Will refs target hard hitters like Afalava?

EVERYONE SAW the same thing, but individuals on the message boards had two disparate interpretations -- If you're an Oregon State fan, it was a vicious, bone jarring smack by Al Afalava, one that Husky QB Jake Locker dropped his head and leaned into and unfortunately, was injured. If you're a Washington fan, it was a cheap shot by a player who led with his helmet.

That debate will probably never be settled between the two groups but no matter what side of the fence you sit on, with new NCAA rule changes going into effect this season, that type of hit, legal or not, will be penalized.

That doesn't bode well for players like Al Afalava, who has a reputation as one of the hardest hitters in all the Pac-10.

Dave Reardon of the Star Bulletin recently penned an article about how the NCAA is going to "come down heavily on anything even resembling head-hunting" in 2008.

That means game penalties and possibly suspensions.

Surely, the majority of college football fans are all for protecting the players. Even the most sour of fans don't root for an opposing player to get injured.

But the fact is football is a violent sport. Injuries, freak accidents, broken bones, concussions and more, they will happen.

And just because it looks nasty, it doesn't mean it is illegal.

Will Afalava be singled out by Pac-10 refs as one to watch even before the season begins? Will the refs go overboard in their enforcement?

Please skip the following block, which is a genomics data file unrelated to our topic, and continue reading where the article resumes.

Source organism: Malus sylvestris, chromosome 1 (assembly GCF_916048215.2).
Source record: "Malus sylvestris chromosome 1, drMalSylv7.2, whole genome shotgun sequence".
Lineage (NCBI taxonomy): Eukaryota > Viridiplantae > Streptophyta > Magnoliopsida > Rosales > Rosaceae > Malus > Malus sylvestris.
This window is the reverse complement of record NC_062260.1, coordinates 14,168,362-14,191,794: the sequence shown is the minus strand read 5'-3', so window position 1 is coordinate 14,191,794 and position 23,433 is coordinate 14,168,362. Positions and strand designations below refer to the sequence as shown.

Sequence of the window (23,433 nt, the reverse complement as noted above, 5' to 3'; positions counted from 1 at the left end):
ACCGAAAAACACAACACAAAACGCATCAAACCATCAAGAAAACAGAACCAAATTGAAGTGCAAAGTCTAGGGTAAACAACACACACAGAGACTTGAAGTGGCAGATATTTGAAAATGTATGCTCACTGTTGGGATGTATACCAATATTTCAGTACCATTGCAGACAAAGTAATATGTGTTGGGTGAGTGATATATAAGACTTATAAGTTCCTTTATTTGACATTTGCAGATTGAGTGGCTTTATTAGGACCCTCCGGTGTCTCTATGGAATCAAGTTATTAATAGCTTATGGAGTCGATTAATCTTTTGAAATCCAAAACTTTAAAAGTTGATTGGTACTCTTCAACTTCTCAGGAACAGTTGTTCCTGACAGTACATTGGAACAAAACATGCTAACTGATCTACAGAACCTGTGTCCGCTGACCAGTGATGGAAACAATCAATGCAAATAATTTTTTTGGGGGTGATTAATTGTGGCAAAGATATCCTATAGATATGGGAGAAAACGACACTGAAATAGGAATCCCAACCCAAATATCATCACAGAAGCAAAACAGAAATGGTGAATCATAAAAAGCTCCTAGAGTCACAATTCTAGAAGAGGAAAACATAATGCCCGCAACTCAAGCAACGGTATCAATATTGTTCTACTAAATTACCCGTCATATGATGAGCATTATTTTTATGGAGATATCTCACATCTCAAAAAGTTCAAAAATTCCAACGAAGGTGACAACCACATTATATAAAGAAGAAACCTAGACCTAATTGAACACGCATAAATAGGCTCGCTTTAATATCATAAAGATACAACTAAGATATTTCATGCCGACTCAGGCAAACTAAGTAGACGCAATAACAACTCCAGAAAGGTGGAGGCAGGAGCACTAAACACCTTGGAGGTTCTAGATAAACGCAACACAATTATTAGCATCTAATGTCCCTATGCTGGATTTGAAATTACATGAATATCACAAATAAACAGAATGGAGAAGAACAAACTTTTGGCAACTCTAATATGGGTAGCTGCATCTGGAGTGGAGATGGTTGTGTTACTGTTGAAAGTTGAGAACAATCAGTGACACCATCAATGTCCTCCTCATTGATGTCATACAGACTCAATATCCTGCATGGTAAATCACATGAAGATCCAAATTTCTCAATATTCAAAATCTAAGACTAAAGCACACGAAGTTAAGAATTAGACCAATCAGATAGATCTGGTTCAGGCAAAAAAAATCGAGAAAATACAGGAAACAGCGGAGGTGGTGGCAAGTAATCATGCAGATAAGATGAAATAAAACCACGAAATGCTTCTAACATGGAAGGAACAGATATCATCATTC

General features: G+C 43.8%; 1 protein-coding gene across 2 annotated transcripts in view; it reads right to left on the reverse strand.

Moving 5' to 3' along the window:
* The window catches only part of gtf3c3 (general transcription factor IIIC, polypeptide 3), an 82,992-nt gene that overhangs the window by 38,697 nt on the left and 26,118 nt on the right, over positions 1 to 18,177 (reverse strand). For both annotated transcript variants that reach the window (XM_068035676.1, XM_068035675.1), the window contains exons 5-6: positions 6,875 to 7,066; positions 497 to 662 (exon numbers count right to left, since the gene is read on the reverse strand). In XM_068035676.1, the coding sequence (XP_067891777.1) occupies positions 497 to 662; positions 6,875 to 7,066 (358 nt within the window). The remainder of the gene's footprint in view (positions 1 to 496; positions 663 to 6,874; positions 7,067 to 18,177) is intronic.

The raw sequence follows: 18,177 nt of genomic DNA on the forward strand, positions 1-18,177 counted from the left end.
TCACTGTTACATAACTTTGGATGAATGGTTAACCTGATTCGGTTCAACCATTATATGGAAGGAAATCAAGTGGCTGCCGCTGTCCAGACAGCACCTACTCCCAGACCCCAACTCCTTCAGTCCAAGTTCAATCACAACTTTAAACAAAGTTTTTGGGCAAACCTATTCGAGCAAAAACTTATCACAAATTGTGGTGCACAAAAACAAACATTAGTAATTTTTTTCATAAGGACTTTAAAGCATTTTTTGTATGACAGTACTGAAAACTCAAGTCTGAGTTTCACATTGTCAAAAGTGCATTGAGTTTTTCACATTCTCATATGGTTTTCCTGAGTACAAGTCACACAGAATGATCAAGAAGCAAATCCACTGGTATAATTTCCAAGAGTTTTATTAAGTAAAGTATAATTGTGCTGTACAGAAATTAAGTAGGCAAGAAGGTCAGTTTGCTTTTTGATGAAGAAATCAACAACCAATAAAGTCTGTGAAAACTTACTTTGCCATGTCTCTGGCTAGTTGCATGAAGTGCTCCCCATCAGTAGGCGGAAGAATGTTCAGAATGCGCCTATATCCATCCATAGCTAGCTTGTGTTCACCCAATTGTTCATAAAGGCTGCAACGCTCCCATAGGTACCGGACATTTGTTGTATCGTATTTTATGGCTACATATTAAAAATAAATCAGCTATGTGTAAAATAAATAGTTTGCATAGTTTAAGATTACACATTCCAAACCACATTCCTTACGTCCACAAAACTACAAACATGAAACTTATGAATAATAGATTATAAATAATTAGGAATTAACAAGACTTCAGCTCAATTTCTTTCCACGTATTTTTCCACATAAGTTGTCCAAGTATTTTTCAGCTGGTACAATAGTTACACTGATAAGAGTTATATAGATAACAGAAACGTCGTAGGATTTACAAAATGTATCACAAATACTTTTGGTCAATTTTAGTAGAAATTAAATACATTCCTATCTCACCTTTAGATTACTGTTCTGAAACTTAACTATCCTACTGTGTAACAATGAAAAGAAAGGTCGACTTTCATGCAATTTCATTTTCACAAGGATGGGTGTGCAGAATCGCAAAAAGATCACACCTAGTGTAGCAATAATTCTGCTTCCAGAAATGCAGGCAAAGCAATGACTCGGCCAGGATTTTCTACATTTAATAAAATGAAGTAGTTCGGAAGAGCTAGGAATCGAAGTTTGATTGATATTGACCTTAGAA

In trying to do the right thing, will a hit that formerly would have been called great, stupendous and electrifying, will it instead be called a personal foul and change the momentum and complexion of the game?

Fans have already seen an increase in personal foul penalties over the last several years on plays that prior, would not have drawn a flag. The rule change, or perhaps more accurately, the tone surrounding it and the way the refs are being "put on notice", does not bode well for a good part of what makes football great.

At least one thing to be pleased about is that the Beavers play Hawaii at home this year, which means no WAC refs.

Although, as has been well documented in the media and on message boards, the Pac-10 refs have had more than their share of head scratching calls -- and non-calls -- where the Beavs and the other teams in the Conference of Champions are concerned.

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